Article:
Mipmapping is a texturing technique used to reduce artifacts caused by mapping a large texture onto a small area in screen space. These artifacts occur because only a small subset of the pixels in the texture are used to color the geometry due to the small amount of pixels that are being drawn. The artifact usually looks like the texture is sparkling or is noisy as it moves around the screen.
For example: say we have a 512x512 image, and its mapped onto a polygon that is only taking up 50x50 pixels of screen space. When texturing this quad the GPU will sample the texture are various points. But since it only has 50x50 pixels to draw, it will only end up sampling 10-20% of the pixels on the image. If the objects moves around the screen, the 10-20% of the pixels that are sampled in one frame can be very different than the 10-20% that are sampled on the next frame, causing the image to look like it's sparkling or is noisy.
To see this artifact, open up the file noisemipmap.toe. Ensure your node viewers are on and simply zoom in and out of the network. The left Noise TOP is not mipmapped, while the right one is. Notice how the left one sparkles as you zoom out in the network, while the right one shows a nice visual continuity. You will also notice how the sparkling only occurs when the amount of pixels the node viewers are taking up is less than the size of the texture. In this case the textures are 256x256 pixels wide, so so when viewing them larger than this, they will look the same.
Mipmapping is accomplished by creating pre-downsized versions of the texture. A mipmap level is a single downsized version of the original texture, at some resolution. Multiple mipmap levels will be created, each one half the size of the previous one. For example a 256x256 texture will have mipmap levels of 128x128, 64x,64, 32x32, 16x16, 8x8, 4x4, 2x2, and 1x1. Each mipmap level is created by downsizing the previous level. So the 128x128 level is created by downsizing the original 256x256 texture, and similarly the 8x8 level is created by downsizing the 16x16 level. The downsize uses a 2x2 box-filter to average the pixel color of the source texture when creating the new mipmap level.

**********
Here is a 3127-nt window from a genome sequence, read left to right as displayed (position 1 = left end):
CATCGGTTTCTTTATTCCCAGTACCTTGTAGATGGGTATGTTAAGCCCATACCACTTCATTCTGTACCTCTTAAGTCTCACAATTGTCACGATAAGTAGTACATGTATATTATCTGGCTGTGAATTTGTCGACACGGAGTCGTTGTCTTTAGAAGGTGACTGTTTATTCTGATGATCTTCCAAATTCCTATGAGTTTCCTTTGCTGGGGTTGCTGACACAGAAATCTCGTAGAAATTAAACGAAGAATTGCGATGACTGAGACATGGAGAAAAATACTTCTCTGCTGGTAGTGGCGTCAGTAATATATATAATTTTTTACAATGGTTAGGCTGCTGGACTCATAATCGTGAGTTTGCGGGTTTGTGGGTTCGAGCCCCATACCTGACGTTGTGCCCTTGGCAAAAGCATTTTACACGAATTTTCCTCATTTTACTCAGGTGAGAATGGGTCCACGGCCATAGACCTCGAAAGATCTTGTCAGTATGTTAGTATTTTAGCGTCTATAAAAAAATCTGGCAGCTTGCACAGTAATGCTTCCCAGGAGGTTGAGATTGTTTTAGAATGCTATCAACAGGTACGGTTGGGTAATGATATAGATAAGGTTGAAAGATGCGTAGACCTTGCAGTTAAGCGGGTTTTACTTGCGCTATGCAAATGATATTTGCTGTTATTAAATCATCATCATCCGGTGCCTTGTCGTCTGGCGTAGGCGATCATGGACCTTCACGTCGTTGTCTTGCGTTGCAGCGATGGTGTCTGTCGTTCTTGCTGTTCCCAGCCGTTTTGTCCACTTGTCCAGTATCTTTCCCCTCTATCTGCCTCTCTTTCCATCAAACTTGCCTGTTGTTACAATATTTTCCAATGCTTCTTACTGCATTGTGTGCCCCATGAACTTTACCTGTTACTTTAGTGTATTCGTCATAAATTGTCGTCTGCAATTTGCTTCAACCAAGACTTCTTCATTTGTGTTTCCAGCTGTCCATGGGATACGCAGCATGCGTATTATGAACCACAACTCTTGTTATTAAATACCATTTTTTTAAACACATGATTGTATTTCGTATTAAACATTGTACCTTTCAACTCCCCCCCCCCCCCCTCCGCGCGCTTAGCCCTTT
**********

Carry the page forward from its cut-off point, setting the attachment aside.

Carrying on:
When rendering, the GPU will automatically choose the 2 most appropriate mipmap levels to sample from based on the amount of pixels the renderer geometry is taking up. For example if the rendered geometry takes up 90x90 pixels, then the mipmap levels 128x128 and 64x64 will be used. The GPU will blend between these two levels when texturing, which is why as we zoom out in the network there is no visual discontinuity.
Using mipmaps in Materials (MATs)
Mipmapping will be used automatically for any MAT sampling a texture. You can turn off mipmapping in the MAT by clicking the + next to each map, and selecting something other than Mipmap Linear filtering.
Using Mipmaps in Textures (TOPs)
All TOPs can sample their inputs as mipmaps. This can help reduce sparkling artifacts when animating the position or scale of images, especially when using images with lots of small detail.
GPU Memory Cost
Mipmaps for a TOP will cause that TOP to use up 33% more GPU memory. You can see if mipmaps have been created for a particular TOP by middle clicking on it and looking for Mipmaps: Yes.
The Graphics Processing Unit. This is the high-speed, many-core processor of the graphics card/chip that takes geometry, images and data from the CPU and creates images and processed data.
An that associates a shader with a SOP or Geometry Object for rendering textured and lit objects.
An that creates, composites and modifies images, and reads/writes images and movies to/from files and the network. TOPs run on the graphics card's GPU.